Farinacci-Fernós standing in front of brick wall, outside.

Working the puzzle of constitutional law

Jorge Farinacci-Fernós, Visiting Assistant Professor of Law

“A jurist is a legal chemist,” says Jorge Farinacci-Fernós, who is beginning a yearlong visiting assistant professorship at UB School of Law. “We just put two things together and something interesting happens.”

Such as, he notes, the Ninth Amendment to the U.S. Constitution, on which he’ll be teaching a seminar, along with a broader Constitutional Law course. The amendment protects those rights that are not specifically enumerated, stating “The enumeration in the Constitution, of certain rights, shall not be construed to deny or disparage others retained by the people.”

This poses a problem for textualist interpreters.  Farinacci-Fernós asks: “What do you do when text is telling you that some things are not in the text? How do you address the fact that the Constitution was written in a way that you have these rights and others? What is a textualist to do?”

book cover.

Pre-order Farinacci-Fernós' book "Puerto Rico’s Constitutional Paradox: Colonial Subordination, Democratic Tension, and Promise of Progressive Transformation" from Bloomsbury Publishing.

It’s that kind of conundrum that fascinates Farinacci-Fernós, who comes to UB Law from Interamerican University of Puerto Rico Law School, in San Juan, where he has taught since 2017. A Puerto Rico native, he holds bachelor’s and master’s degrees from the University of Puerto Rico, the J.D. from that university’s School of Law, a master of laws degree from Harvard Law School and an S.J.D. from Georgetown University Law Center.

Farinacci-Fernós comes from a legal-minded family. His father was a labor lawyer and his mother, a longtime law professor who also advocated for housing rights for working people and served as Puerto Rico’s women’s affairs minister. “I was exposed to this at a very young age,” he says. “I started reading decisions from the Puerto Rico Supreme Court at age 10.”

He took part in a virtual panel a couple of years ago, sponsored by the Buffalo Law Review, about Puerto Rico’s territorial status, and says that being at UB Law presents a unique opportunity to further his scholarship. “You can write anywhere,” says Farinacci-Fernós, whose widely published research and writing is in both English and Spanish, and centers on constitutional law. “But the extra pep, the icing on the cake, is the collaborative atmosphere of brainstorming and meeting in the hallways and exchanging emails and workshops. It’s like running—you run better with other professionals, you pick up the pace. And you get good feedback, new perspectives, and insight that you really do appreciate. I feel like it’s an incubator in that sense. I enjoy the law more when I’m writing about it, and I hope to write as much as I can.”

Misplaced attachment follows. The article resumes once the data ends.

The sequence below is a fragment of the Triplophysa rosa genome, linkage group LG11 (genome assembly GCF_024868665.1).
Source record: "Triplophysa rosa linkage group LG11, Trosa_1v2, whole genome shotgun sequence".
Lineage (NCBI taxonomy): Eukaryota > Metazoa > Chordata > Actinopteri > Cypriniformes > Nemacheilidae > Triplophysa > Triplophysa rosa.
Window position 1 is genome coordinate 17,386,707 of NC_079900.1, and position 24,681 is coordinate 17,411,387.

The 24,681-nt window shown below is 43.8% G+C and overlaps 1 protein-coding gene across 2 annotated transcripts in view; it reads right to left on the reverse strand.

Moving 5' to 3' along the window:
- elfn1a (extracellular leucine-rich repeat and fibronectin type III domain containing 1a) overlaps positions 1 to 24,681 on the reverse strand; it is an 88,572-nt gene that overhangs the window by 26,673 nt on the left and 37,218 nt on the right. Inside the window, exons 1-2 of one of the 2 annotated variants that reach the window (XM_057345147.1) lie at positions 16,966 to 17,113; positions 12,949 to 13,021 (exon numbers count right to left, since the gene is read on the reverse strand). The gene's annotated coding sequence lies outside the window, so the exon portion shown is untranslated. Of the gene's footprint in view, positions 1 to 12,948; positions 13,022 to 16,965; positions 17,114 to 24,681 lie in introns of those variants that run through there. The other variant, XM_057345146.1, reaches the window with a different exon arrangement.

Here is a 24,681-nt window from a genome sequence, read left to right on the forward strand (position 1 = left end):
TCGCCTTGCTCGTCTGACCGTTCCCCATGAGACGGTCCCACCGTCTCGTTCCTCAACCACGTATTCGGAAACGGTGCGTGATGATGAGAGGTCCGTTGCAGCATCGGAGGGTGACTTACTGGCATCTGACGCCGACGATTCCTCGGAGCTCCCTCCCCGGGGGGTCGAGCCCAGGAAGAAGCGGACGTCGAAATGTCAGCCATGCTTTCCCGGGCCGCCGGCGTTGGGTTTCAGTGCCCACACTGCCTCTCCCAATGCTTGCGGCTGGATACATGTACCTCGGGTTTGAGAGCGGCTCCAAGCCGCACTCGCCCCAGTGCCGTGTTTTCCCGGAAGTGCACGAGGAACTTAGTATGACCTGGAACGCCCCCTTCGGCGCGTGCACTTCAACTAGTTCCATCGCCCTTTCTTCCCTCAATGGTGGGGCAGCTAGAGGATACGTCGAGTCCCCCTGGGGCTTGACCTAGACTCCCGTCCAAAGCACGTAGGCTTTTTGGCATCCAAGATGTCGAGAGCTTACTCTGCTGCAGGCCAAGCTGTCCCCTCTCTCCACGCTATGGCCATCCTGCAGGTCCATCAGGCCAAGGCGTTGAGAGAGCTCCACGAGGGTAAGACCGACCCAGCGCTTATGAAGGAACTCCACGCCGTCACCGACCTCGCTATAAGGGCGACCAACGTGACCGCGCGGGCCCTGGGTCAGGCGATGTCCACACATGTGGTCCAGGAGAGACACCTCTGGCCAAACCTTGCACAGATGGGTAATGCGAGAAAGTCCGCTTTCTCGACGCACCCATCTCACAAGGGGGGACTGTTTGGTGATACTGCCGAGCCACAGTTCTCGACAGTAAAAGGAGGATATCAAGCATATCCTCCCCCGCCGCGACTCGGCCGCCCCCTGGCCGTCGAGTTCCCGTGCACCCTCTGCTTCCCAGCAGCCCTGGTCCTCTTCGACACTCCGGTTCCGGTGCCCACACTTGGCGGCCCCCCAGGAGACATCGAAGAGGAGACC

And he’s willing to follow his curiosity where it leads. For example, having noticed a peculiar similarity of ideas in Puerto Rico’s Constitution and the state of Montana’s, he investigated and wrote “Curious In-Laws: The Legal Connections Between Montana and Puerto Rico” for the Montana Law Review. One startling discovery: one of Puerto Rico’s first justices had served as a justice in pre-statehood Montana.

In a project of much broader scope, Farinacci-Fernós is in the final stages of completing a book, Puerto Rico’s Constitutional Paradox: Colonial Subordination, Democratic Tension, and Promise of Progressive Transformation (Bloomsbury). Chapter by chapter, the author uses the lenses of democracy, colonialism, and progressive transformation to look at the development and interpretation of the island’s Constitution, which was written in 1952 after centuries of colonial occupation by Spain and the United States.

“Puerto Rico’s Constitution is very inspiring, but it was absolutely colonial,” he says. “It’s very progressive, but it has not been used adequately. It’s extremely democratic, but the institutions it created were not. These are the paradoxes that I try to work through.”

And his scholarly curiosity has been recognized and applauded. His book, La Carta de Derechos (The Bill of Rights), which analyzes each of the more than 50 individual rights recognized by the Puerto Rico Constitution, recently received the Puerto Rican Bar Association’s 2022 Best Legal Work Award. Just two years ago, in 2020, the Association bestowed the same award to Farinacci-Fernós for his book on the interpretation of legal texts, Hermenéutica Puertorriqueña: Cánones de interpretación jurídica (Puerto Rican Hermeneutics: Canons of legal interpretation).